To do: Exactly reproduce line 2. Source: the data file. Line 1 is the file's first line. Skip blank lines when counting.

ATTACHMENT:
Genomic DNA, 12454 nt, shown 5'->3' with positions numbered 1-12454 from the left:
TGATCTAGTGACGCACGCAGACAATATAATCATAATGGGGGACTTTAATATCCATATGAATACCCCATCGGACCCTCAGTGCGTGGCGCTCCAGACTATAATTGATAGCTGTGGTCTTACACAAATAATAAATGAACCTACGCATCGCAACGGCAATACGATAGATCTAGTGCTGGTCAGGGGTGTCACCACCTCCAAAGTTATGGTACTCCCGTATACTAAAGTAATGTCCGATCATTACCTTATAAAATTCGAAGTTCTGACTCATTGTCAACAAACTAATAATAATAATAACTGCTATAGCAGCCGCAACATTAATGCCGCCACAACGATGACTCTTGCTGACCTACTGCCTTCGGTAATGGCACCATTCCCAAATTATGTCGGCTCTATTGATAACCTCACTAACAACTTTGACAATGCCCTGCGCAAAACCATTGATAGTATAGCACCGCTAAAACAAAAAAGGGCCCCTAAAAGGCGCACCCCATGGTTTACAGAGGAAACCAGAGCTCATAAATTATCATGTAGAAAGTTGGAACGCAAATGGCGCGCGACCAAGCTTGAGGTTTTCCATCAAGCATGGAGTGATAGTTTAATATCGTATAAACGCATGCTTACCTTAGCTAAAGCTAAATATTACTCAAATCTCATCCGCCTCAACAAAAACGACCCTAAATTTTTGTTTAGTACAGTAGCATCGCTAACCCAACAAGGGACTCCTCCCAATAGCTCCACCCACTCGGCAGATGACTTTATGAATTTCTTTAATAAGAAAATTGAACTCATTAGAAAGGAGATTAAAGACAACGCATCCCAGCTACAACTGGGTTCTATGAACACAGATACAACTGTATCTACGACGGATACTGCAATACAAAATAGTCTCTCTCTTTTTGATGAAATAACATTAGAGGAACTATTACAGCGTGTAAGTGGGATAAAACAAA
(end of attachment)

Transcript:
TGATCTAGTGACGCACGCAGACAATATAATCATAATGGGGGACTTTAATATCCATATGAATACCCCATCGGACCCTCAGTGCGTGGCGCTCCAGACTATAATTGATAGCTGTGGTCTTACACAAATAATAAATGAACCTACGCATCGCAACGGCAATACGATAGATCTAGTGCTGGTCAGGGGTGTCACCACCTCCAAAGTTATGGTACTCCCGTATACTAAAGTAATGTCCGATCATTACCTTATAAAATTCGAAGTTCTGACTCATTGTCAACAAACTAATAATAATAATAACTGCTATAGCAGCCGCAACATTAATGCCGCCACAACGATGACTCTTGCTGACCTACTGCCTTCGGTAATGGCACCATTCCCAAATTATGTCGGCTCTATTGATAACCTCACTAACAACTTTGACAATGCCCTGCGCAAAACCATTGATAGTATAGCACCGCTAAAACAAAAAAGGGCCCCTAAAAGGCGCACCCCATGGTTTACAGAGGAAACCAGAGCTCATAAATTATCATGTAGAAAGTTGGAACGCAAATGGCGCGCGACCAAGCTTGAGGTTTTCCATCAAGCATGGAGTGATAGTTTAATATCGTATAAACGCATGCTTACCTTAGCTAAAGCTAAATATTACTCAAATCTCATCCGCCTCAACAAAAACGACCCTAAATTTTTGTTTAGTACAGTAGCATCGCTAACCCAACAAGGGACTCCTCCCAATAGCTCCACCCACTCGGCAGATGACTTTATGAATTTCTTTAATAAGAAAATTGAACTCATTAGAAAGGAGATTAAAGACAACGCATCCCAGCTACAACTGGGTTCTATGAACACAGATACAACTGTATCTACGACGGATACTGCAATACAAAATAGTCTCTCTCTTTTTGATGAAATAACATTAGAGGAACTATTACAGCGTGTAAGTGGGATAAAACAAA